Friday, April 17, 2015

Twas a dark and stormy night

In North Central Texas, we've had welcome predictions of rain all week--but nothing. Tonight it finally materialized. Predicted for six o'clock, which made Jordan rush home at five to be sure her car was in the garage and she wasn't driving in a storm. Nothing at my house (maybe 20 minutes away) until seven, when there were a few rounds of thunder and some drizzle. And then the heavens opened--not a storm but just a nice heavy rain. We can use it, although we've been blessed with rain quite a bit lately--something like nine inches opposed to a comparable period last year with three inches. Our lakes are filling up. But it will take more to end the drought in West Texas, and I worry about California--though I can't worry too much until they stop letting Nestle (a foreign-owned company) export bottled water under a contract that expired several years ago.
I see by the TV that the threat of severe storms has already moved east of us, and I can hear the rain slowing to a gentle drizzle. It's a wonderful night to be safely at home, tucked in with my Sophie, and about to write what  I hope is the last scene in Murder at the Mansion, the book I seem to have been working on forever. Wonder if I could work in the phrase, "Twas a dark and stormy night"? Naw, too corny.
When I was a kid, we had a summer cabin high on a dune at the very foot of Lake Michigan, and I used to love watching storms roll down the lake, with the water dark and roiling with huge whitecaps and the sky almost equally dark. I never feared storms--somehow my mom convinced me tornadoes didn't hit cities near water, and since we lived in Chicago we were safe. Now, of course, I know that's not true.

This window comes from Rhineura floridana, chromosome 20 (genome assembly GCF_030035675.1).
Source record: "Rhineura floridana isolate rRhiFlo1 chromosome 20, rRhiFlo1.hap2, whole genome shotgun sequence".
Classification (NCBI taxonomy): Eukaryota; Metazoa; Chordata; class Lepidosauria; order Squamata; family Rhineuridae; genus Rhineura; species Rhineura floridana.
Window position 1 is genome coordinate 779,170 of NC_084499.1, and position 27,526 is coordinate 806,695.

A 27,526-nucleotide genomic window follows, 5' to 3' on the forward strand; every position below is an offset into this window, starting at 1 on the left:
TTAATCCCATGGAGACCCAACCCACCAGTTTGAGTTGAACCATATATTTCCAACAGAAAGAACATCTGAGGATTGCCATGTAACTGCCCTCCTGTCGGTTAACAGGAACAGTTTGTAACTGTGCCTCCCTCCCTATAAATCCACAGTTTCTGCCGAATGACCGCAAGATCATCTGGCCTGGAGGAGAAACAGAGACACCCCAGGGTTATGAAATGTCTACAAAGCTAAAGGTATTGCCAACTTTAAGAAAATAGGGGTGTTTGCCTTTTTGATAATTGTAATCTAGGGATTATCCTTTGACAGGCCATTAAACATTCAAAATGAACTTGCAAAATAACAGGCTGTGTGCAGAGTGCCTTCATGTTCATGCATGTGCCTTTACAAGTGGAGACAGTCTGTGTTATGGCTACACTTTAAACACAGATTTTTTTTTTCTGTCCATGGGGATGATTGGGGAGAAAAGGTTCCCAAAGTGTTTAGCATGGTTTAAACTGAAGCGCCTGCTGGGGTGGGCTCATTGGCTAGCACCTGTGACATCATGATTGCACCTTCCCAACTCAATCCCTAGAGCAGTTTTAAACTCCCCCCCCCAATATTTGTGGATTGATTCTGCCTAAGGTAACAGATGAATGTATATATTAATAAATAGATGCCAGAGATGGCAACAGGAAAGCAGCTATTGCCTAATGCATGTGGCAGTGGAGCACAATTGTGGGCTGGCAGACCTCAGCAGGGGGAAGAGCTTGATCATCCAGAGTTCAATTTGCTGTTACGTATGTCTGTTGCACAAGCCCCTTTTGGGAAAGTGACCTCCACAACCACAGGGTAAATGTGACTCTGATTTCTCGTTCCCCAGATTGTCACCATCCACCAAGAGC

But I learned to fear tornadoes in Texas. I remember once when the sky turned green and my ex and I were running errands, with all four children at home with the nanny. At the time, we lived in one of those rare Texas houses with a basement. So I called and asked, "You do know what to do if there's a tornado, don't you?"
"Oh yes, ma'am." Long pause. "What?"
We hurried home.
The closest I ever came to a tornado was one night when restaurant adventurer Betty and I were having dinner at Pappadeaux. The sky turned black and then green, and rain poured down. So though we'd finished our meal, we ordered more wine. Later her husband would say "I can't believe the two of you just sat there and drank wine." What were we supposed to do? Go out in it? It turned out the great tornado of 2000 which leveled parts of Fort Worth and even damaged the downtown area had passed less than a mile from where we sat. I was sort of surprised the restaurant didn't tell us to take shelter under tables or something, but there was no change in pace.
When I got home, the phone was ringing. Jordan was living with me at the time, and she said, "I'm okay." Far cry from tonight when she has already emailed to see if I'm all right and warned me to charge my phone, get out candles, matches and flashlight.
Just while I wrote this, the rain has stopped and the thunder is distant. I wouldn't be sorry if it rained all night--thunder and lightning allowed but no tornadoes, please.

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